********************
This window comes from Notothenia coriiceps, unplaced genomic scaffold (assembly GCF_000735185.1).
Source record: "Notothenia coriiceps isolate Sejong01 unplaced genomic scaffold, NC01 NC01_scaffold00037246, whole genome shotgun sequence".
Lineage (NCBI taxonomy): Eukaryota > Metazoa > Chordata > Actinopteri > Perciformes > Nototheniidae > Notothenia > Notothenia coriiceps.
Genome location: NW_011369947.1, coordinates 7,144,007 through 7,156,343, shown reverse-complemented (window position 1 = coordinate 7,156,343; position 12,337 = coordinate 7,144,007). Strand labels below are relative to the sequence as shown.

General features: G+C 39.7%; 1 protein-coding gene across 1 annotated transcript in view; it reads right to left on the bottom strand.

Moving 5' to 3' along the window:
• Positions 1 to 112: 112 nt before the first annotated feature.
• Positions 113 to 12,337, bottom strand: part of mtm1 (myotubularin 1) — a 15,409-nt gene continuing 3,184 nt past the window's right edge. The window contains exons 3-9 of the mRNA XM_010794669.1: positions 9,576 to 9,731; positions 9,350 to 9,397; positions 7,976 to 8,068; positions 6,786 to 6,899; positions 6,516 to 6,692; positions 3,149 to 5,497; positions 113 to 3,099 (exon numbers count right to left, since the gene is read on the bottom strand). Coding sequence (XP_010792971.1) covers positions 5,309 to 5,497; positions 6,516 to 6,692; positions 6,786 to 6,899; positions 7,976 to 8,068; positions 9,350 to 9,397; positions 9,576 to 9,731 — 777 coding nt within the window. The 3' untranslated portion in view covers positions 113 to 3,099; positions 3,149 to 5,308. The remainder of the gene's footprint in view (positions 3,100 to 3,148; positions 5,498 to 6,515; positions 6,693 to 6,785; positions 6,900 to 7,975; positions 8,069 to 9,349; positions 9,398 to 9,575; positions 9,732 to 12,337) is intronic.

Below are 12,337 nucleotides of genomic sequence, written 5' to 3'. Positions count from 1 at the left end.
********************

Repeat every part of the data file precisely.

This window comes from Notothenia coriiceps, unplaced genomic scaffold (assembly GCF_000735185.1).
Source record: "Notothenia coriiceps isolate Sejong01 unplaced genomic scaffold, NC01 NC01_scaffold00037246, whole genome shotgun sequence".
Lineage (NCBI taxonomy): Eukaryota > Metazoa > Chordata > Actinopteri > Perciformes > Nototheniidae > Notothenia > Notothenia coriiceps.
Genome location: NW_011369947.1, coordinates 7,144,007 through 7,156,343, shown reverse-complemented (window position 1 = coordinate 7,156,343; position 12,337 = coordinate 7,144,007). Strand labels below are relative to the sequence as shown.

General features: G+C 39.7%; 1 protein-coding gene across 1 annotated transcript in view; it reads right to left on the bottom strand.

Moving 5' to 3' along the window:
• Positions 1 to 112: 112 nt before the first annotated feature.
• Positions 113 to 12,337, bottom strand: part of mtm1 (myotubularin 1) — a 15,409-nt gene continuing 3,184 nt past the window's right edge. The window contains exons 3-9 of the mRNA XM_010794669.1: positions 9,576 to 9,731; positions 9,350 to 9,397; positions 7,976 to 8,068; positions 6,786 to 6,899; positions 6,516 to 6,692; positions 3,149 to 5,497; positions 113 to 3,099 (exon numbers count right to left, since the gene is read on the bottom strand). Coding sequence (XP_010792971.1) covers positions 5,309 to 5,497; positions 6,516 to 6,692; positions 6,786 to 6,899; positions 7,976 to 8,068; positions 9,350 to 9,397; positions 9,576 to 9,731 — 777 coding nt within the window. The 3' untranslated portion in view covers positions 113 to 3,099; positions 3,149 to 5,308. The remainder of the gene's footprint in view (positions 3,100 to 3,148; positions 5,498 to 6,515; positions 6,693 to 6,785; positions 6,900 to 7,975; positions 8,069 to 9,349; positions 9,398 to 9,575; positions 9,732 to 12,337) is intronic.

Below are 12,337 nucleotides of genomic sequence, written 5' to 3'. Positions count from 1 at the left end.